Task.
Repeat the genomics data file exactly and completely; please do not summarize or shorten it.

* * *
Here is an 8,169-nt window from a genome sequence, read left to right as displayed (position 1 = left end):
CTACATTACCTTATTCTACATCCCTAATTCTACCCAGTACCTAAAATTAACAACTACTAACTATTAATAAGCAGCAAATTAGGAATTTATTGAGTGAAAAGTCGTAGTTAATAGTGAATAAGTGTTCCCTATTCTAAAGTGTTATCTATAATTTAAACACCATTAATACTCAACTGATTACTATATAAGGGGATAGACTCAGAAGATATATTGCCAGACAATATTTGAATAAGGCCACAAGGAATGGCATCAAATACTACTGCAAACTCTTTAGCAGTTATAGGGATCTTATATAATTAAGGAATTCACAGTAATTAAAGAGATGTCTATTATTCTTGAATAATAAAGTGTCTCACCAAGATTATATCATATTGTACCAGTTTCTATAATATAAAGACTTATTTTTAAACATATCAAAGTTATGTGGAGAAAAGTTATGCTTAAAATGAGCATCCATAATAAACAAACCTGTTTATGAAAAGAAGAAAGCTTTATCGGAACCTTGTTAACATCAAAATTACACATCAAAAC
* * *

Here is an 8,169-nt window from a genome sequence, read left to right as displayed (position 1 = left end):
CTACATTACCTTATTCTACATCCCTAATTCTACCCAGTACCTAAAATTAACAACTACTAACTATTAATAAGCAGCAAATTAGGAATTTATTGAGTGAAAAGTCGTAGTTAATAGTGAATAAGTGTTCCCTATTCTAAAGTGTTATCTATAATTTAAACACCATTAATACTCAACTGATTACTATATAAGGGGATAGACTCAGAAGATATATTGCCAGACAATATTTGAATAAGGCCACAAGGAATGGCATCAAATACTACTGCAAACTCTTTAGCAGTTATAGGGATCTTATATAATTAAGGAATTCACAGTAATTAAAGAGATGTCTATTATTCTTGAATAATAAAGTGTCTCACCAAGATTATATCATATTGTACCAGTTTCTATAATATAAAGACTTATTTTTAAACATATCAAAGTTATGTGGAGAAAAGTTATGCTTAAAATGAGCATCCATAATAAACAAACCTGTTTATGAAAAGAAGAAAGCTTTATCGGAACCTTGTTAACATCAAAATTACACATCAAAAC